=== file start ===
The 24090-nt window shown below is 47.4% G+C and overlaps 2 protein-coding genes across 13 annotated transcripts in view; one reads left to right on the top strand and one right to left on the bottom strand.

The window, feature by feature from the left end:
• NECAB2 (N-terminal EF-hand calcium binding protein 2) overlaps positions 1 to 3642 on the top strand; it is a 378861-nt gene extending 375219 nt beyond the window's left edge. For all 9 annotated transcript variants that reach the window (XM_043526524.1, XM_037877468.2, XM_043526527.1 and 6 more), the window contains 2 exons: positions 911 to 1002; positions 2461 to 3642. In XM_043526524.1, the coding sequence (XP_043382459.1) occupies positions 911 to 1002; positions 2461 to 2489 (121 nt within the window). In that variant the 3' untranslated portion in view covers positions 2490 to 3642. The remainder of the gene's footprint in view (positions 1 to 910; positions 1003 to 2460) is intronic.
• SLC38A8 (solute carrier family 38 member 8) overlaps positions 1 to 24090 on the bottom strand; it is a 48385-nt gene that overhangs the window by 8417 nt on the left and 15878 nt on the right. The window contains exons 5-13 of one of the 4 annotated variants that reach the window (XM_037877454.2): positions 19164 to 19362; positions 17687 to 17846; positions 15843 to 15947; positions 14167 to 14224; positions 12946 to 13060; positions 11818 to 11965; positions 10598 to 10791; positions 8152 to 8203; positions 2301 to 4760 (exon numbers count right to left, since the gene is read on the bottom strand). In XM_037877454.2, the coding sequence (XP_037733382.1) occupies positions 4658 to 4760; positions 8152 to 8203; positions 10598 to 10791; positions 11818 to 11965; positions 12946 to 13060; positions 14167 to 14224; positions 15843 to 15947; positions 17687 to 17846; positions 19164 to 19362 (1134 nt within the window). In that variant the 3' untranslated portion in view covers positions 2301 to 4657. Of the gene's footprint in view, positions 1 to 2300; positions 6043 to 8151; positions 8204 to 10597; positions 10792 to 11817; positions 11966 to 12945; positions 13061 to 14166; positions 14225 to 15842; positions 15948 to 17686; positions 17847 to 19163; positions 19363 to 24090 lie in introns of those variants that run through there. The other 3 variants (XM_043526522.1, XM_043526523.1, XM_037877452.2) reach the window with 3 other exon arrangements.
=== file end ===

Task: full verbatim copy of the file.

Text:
The 24090-nt window shown below is 47.4% G+C and overlaps 2 protein-coding genes across 13 annotated transcripts in view; one reads left to right on the top strand and one right to left on the bottom strand.

The window, feature by feature from the left end:
• NECAB2 (N-terminal EF-hand calcium binding protein 2) overlaps positions 1 to 3642 on the top strand; it is a 378861-nt gene extending 375219 nt beyond the window's left edge. For all 9 annotated transcript variants that reach the window (XM_043526524.1, XM_037877468.2, XM_043526527.1 and 6 more), the window contains 2 exons: positions 911 to 1002; positions 2461 to 3642. In XM_043526524.1, the coding sequence (XP_043382459.1) occupies positions 911 to 1002; positions 2461 to 2489 (121 nt within the window). In that variant the 3' untranslated portion in view covers positions 2490 to 3642. The remainder of the gene's footprint in view (positions 1 to 910; positions 1003 to 2460) is intronic.
• SLC38A8 (solute carrier family 38 member 8) overlaps positions 1 to 24090 on the bottom strand; it is a 48385-nt gene that overhangs the window by 8417 nt on the left and 15878 nt on the right. The window contains exons 5-13 of one of the 4 annotated variants that reach the window (XM_037877454.2): positions 19164 to 19362; positions 17687 to 17846; positions 15843 to 15947; positions 14167 to 14224; positions 12946 to 13060; positions 11818 to 11965; positions 10598 to 10791; positions 8152 to 8203; positions 2301 to 4760 (exon numbers count right to left, since the gene is read on the bottom strand). In XM_037877454.2, the coding sequence (XP_037733382.1) occupies positions 4658 to 4760; positions 8152 to 8203; positions 10598 to 10791; positions 11818 to 11965; positions 12946 to 13060; positions 14167 to 14224; positions 15843 to 15947; positions 17687 to 17846; positions 19164 to 19362 (1134 nt within the window). In that variant the 3' untranslated portion in view covers positions 2301 to 4657. Of the gene's footprint in view, positions 1 to 2300; positions 6043 to 8151; positions 8204 to 10597; positions 10792 to 11817; positions 11966 to 12945; positions 13061 to 14166; positions 14225 to 15842; positions 15948 to 17686; positions 17847 to 19163; positions 19363 to 24090 lie in introns of those variants that run through there. The other 3 variants (XM_043526522.1, XM_043526523.1, XM_037877452.2) reach the window with 3 other exon arrangements.